Show simple item record

dc.contributor.authorMoran, Jonathan
dc.date.accessioned2008-06-11T13:02:57Z
dc.date.available2008-06-11T13:02:57Z
dc.date.issued2005
dc.identifier.citationCrime Law and Social Change, 44(4-5): 335-359
dc.identifier.issn0925-4994
dc.identifier.issn1573-0751
dc.identifier.doi10.1007/s10611-006-9026-4
dc.identifier.urihttp://hdl.handle.net/2436/29894
dc.description.abstractThis paper analyses the patterns and extent of state power in the war on terror. The paper argues that the War on Terror has seen important extensions in state power, which pose challenges not only for globalisation theorists and advocates of international law, but also theorists of the managerial or limited state, or those who see the state as over-determined in various ways by societal mechanisms or actors. Recent analyses, prompted by events in the War on Terror, have begun to focus on the extent of state power, rather than its perceived fundamental limits in late modern society. This reflects a need to analyse the politics and processes of national security. Having made this point, extensions in state power must be viewed in context and dynamically with regard to their effect on civil liberties, necessary to avoid a 'flattened' a-historical approach to state power and civil society. The problem of state power will be examined with regard to the UK and USA. The UK and the USA represent different constitutional arrangements, jurisdictions, legal and administrative intelligence and law enforcement powers, systems of accountability and political cultures. However as late modern liberal democracies they also display remarkable similarities and stand as illuminating examples to contrast structural patterns of state power, politics and civil society. They have also been identified as representing the evolution of the limited late modern state.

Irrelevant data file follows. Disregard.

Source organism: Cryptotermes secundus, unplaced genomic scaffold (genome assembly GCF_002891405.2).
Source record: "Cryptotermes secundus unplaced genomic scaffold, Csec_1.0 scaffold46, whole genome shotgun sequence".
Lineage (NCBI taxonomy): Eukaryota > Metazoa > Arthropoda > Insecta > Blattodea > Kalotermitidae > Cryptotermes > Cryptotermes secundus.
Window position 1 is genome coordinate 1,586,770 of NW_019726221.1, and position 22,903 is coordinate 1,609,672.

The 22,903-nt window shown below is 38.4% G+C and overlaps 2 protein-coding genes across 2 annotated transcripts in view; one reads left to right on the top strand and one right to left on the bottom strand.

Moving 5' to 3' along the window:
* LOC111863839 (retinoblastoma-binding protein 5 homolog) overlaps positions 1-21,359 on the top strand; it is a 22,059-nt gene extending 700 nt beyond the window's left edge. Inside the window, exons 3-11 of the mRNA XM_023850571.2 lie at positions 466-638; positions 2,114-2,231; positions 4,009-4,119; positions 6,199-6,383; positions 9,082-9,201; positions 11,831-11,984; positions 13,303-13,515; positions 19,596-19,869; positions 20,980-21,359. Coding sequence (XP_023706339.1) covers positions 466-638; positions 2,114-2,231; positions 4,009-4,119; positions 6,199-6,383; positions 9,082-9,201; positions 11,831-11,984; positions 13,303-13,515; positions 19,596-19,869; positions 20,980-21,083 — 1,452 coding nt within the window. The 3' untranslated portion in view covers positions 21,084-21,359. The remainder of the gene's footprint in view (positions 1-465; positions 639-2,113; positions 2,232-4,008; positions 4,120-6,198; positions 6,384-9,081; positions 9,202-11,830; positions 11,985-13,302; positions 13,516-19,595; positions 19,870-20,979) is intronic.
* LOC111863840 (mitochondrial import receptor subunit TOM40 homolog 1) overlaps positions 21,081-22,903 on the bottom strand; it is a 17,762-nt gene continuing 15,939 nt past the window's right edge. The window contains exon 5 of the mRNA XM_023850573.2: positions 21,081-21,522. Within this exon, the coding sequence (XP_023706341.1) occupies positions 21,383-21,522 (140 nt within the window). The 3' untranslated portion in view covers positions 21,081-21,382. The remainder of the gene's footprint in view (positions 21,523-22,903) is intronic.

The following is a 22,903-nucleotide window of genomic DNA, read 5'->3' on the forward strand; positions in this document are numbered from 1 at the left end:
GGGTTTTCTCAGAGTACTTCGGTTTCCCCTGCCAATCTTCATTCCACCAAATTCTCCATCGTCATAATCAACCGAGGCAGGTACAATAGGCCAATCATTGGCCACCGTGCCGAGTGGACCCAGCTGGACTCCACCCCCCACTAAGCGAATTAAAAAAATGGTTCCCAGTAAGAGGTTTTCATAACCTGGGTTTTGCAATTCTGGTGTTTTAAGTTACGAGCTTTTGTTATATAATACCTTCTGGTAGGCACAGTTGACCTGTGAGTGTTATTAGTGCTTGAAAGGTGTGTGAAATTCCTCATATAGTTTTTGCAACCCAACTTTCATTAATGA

dc.language.isoen
dc.publisherSpringer Verlag
dc.relation.urlhttps://link.springer.com/article/10.1007%2Fs10611-006-9026-4
dc.subjectCivil liberties
dc.subjectTerrorism
dc.subjectUK
dc.subjectUSA
dc.subjectCounter-terrorism
dc.subjectInternational law
dc.subjectState power
dc.subjectNational security
dc.subjectGovernment policy
dc.subjectGlobalisation
dc.subjectWar studies
dc.titleState Power and the War on Terror: A Comparative Analysis of the USA and UK
dc.typeJournal article
dc.identifier.journalCrime Law and Social Change
html.description.abstractThis paper analyses the patterns and extent of state power in the war on terror. The paper argues that the War on Terror has seen important extensions in state power, which pose challenges not only for globalisation theorists and advocates of international law, but also theorists of the managerial or limited state, or those who see the state as over-determined in various ways by societal mechanisms or actors. Recent analyses, prompted by events in the War on Terror, have begun to focus on the extent of state power, rather than its perceived fundamental limits in late modern society. This reflects a need to analyse the politics and processes of national security. Having made this point, extensions in state power must be viewed in context and dynamically with regard to their effect on civil liberties, necessary to avoid a 'flattened' a-historical approach to state power and civil society. The problem of state power will be examined with regard to the UK and USA. The UK and the USA represent different constitutional arrangements, jurisdictions, legal and administrative intelligence and law enforcement powers, systems of accountability and political cultures. However as late modern liberal democracies they also display remarkable similarities and stand as illuminating examples to contrast structural patterns of state power, politics and civil society. They have also been identified as representing the evolution of the limited late modern state.


This item appears in the following Collection(s)

Show simple item record